Power-Law Distribution: How It Better Models the World

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What is a power-law distribution? How is it useful in describing and predicting events in the real world, which is full of uncertainty?

Power-law distribution is a functional relationship between two quantities in which the relationship remains constant no matter the initial size of the quantities. This relationship is useful in describing events and phenomena that can’t be graphed on a bell curve.

We’ll cover the basics of power-law distribution and look at how it works to accurately describe the world and account for otherwise unpredictable events.

Representing Randomness

Before we look at power-law distribution, let’s look at the problem that it can solve: using bell curves for phenomena that don’t increase or decrease exponentially.

A stunning example of economists’ misinterpretation of the market came in 1998, with the collapse of Long-Term Capital Management (LCTM), a hedge fund that included among its founding partners two Nobel Prize–winners, Myron Scholes and Robert C. Merton (Robert K. Merton’s son). Scholes and Merton won their Nobel Prize for a theory of stock option pricing; the theory, however, was based on a Gaussian model of the market that excluded the possibility of Black Swans.

When markets were disrupted by the Asian financial crisis of 1997 and the Russian financial crisis of 1998—a one-two punch of Black Swans—Scholes and Merton’s theory was revealed for the fantasy it was. The twin crises resulted in a crushing $4.6 billion loss for LCTM in fewer than four months. The firm had to be bailed out by a consortium of private banks, at the behest of the Federal Reserve. 

The problem is that economists’ models are thoroughly Platonified: self-consistent, but bearing almost no resemblance to reality. Economists are like philosopher John Locke’s madmen: they reason “correctly from erroneous premises.”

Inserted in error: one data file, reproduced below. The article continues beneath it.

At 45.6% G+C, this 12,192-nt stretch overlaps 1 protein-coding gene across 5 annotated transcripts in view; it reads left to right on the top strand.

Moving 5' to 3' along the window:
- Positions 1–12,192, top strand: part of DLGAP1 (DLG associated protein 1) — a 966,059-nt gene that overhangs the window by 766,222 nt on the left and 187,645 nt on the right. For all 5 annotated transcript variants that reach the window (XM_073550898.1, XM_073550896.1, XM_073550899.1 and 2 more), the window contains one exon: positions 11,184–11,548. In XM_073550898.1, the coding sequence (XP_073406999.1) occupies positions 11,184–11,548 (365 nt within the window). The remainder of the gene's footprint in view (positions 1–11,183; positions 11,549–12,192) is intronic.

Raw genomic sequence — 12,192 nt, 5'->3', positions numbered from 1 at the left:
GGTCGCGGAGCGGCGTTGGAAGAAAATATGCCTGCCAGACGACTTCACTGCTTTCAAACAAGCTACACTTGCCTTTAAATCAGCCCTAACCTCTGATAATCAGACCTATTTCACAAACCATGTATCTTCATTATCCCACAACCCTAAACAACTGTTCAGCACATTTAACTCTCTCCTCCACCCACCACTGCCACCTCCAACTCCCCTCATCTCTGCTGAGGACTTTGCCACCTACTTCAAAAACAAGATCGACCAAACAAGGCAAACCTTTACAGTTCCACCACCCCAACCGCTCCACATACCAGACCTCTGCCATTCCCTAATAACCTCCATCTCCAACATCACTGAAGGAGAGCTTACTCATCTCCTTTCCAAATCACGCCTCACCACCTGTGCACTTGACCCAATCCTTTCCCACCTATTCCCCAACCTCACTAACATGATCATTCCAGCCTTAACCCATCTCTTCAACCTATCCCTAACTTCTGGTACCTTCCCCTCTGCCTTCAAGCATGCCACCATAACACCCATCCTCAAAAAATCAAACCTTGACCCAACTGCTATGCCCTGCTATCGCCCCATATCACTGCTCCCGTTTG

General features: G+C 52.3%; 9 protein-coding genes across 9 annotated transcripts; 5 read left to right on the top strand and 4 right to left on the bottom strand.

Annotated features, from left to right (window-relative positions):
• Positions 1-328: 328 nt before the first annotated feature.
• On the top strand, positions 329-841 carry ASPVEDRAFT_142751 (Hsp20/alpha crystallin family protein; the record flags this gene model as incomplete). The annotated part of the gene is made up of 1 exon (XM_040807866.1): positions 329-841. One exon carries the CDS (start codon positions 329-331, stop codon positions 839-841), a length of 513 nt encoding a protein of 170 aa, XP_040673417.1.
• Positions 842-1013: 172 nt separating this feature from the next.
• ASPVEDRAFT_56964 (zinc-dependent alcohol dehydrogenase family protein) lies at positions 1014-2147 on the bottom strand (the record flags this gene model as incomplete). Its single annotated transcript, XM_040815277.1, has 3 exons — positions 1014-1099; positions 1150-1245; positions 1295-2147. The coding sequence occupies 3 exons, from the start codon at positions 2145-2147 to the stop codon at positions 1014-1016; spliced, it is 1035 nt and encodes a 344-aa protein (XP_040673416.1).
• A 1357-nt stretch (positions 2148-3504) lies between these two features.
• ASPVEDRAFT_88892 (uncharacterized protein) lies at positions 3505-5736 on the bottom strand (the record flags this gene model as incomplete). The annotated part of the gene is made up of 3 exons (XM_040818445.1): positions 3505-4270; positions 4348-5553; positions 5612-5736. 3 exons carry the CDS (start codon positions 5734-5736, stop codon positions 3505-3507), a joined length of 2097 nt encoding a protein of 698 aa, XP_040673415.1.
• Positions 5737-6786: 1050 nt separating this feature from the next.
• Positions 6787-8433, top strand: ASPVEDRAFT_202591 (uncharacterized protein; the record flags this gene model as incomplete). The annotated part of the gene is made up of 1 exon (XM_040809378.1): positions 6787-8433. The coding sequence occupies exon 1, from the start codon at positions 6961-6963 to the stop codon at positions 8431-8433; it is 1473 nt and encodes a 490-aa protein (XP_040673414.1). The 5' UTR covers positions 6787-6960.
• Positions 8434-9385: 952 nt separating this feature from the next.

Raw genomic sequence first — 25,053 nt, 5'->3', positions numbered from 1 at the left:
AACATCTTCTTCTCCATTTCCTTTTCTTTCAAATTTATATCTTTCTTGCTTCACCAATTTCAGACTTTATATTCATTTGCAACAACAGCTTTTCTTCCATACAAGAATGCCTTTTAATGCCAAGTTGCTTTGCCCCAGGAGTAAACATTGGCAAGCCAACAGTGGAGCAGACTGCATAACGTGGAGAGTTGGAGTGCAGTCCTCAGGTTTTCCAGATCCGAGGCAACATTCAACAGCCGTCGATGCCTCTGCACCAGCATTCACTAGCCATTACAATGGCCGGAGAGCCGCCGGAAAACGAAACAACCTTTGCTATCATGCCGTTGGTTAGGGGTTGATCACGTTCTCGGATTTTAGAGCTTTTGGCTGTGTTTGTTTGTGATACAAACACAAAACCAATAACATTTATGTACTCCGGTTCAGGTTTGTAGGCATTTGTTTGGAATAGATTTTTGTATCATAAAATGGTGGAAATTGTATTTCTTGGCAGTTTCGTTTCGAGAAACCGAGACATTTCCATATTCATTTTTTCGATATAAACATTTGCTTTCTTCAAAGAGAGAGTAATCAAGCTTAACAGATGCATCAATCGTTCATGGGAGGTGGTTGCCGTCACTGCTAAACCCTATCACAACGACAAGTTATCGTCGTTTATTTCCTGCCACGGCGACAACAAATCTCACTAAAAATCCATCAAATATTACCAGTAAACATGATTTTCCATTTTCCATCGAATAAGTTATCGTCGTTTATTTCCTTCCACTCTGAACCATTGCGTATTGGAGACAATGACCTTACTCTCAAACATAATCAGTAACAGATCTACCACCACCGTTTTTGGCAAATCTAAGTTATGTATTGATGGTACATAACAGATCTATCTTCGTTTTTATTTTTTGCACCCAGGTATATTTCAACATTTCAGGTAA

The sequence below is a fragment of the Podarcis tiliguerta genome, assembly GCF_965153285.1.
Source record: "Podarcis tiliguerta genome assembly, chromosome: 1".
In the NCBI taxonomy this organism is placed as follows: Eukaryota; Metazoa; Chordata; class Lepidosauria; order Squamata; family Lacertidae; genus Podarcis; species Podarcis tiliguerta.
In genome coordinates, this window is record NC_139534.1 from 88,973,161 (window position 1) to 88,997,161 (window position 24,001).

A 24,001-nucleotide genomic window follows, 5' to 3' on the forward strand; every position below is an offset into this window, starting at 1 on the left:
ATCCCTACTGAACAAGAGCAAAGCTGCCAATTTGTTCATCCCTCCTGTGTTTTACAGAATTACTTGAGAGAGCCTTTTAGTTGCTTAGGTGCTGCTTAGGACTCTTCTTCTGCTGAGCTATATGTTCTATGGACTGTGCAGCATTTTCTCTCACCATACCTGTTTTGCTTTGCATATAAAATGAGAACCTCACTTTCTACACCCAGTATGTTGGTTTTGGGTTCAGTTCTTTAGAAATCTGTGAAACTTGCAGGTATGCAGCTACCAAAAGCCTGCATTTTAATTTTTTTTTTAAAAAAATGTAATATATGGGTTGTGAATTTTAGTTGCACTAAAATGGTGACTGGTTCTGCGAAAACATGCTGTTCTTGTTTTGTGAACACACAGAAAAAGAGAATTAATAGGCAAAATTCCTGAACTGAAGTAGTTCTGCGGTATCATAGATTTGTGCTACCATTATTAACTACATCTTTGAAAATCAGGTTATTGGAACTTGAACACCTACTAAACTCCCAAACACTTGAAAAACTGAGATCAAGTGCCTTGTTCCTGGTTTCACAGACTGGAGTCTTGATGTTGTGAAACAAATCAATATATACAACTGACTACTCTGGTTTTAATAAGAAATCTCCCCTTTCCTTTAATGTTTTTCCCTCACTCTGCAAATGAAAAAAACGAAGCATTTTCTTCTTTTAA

Fractals and Power-Law Distribution

So can the phenomena of Extremistan be modeled—and thereby predicted—at all?  Not precisely; but they can be approximated—by the use of fractals and power-law distribution.

Developed by mathematician Benoît Mandelbrot in the 1970s, “fractals” are Mandelbrot’s coinage for geometric patterns that repeat at different scales. Fractals, unlike pure geometric shapes like triangles or circles, are seen quite frequently in nature. For example, a leaf’s veins look like little branches, and a tree’s branches look like little trees: the basic shape of the tree is echoed at the smaller scales.

The reason fractals are helpful in representing Black Swans is that their internal ratios stay constant across scales. Unlike bell curves, in which ratios decline at accelerating rates the further one gets from the average, fractals exhibit no (or mild) acceleration. They obey power laws, which describe a functional relationship between two quantities in which the relationship remains constant no matter what the initial size of the quantities. This is power-law distribution.

Take the European wealth example noted just above. As the wealth number doubled, the incidence decreased by 4x (wealth greater than 1 million: 1 in 62.5; wealth greater than 2 million: 1 in 250; wealth greater than 4 million: 1 in 1,000; etc.). The “power” in this relationship is 2, because 2^2 (2 squared) is 4. 

Now, imagine the power was 1: Each time the wealth doubled, the incidence would only decrease by 2x (2^1=2). The probability of extraordinary wealth would increase. This is a power-law distribution.

For Extremistan phenomena, the power laws aren’t known with any certainty, but they can be approximated. Say, for example, you want to assess the risk of a stock portfolio, and you know that, based on past data, the worst-case scenario is a -5% move once every 2 years. With a power of 2—remember that the power is estimated—you can assume that a -10% move will happen once every 8 years (2^2=4) and a -20 percent move will happen once every 32 years. (For scale, in the 1987 crash, the U.S. stock market lost almost 23% of its value, an impossibility according to Gaussian economic models.) With fractal/power-law distributions, a 1000-year flood can become a 100-year one, and a 100-year one can become a 10-year one.

When we begin to analyze Extremistan in terms of the fractal paradigm and the power-law distribution, some Black Swans suddenly become “gray”—they’re not predictable with any sort of precision, but they are, at least, imaginable

Power-Law Distribution: How It Better Models the World

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Amanda Penn

Amanda Penn is a writer and reading specialist. She’s published dozens of articles and book reviews spanning a wide range of topics, including health, relationships, psychology, science, and much more. Amanda was a Fulbright Scholar and has taught in schools in the US and South Africa. Amanda received her Master's Degree in Education from the University of Pennsylvania.

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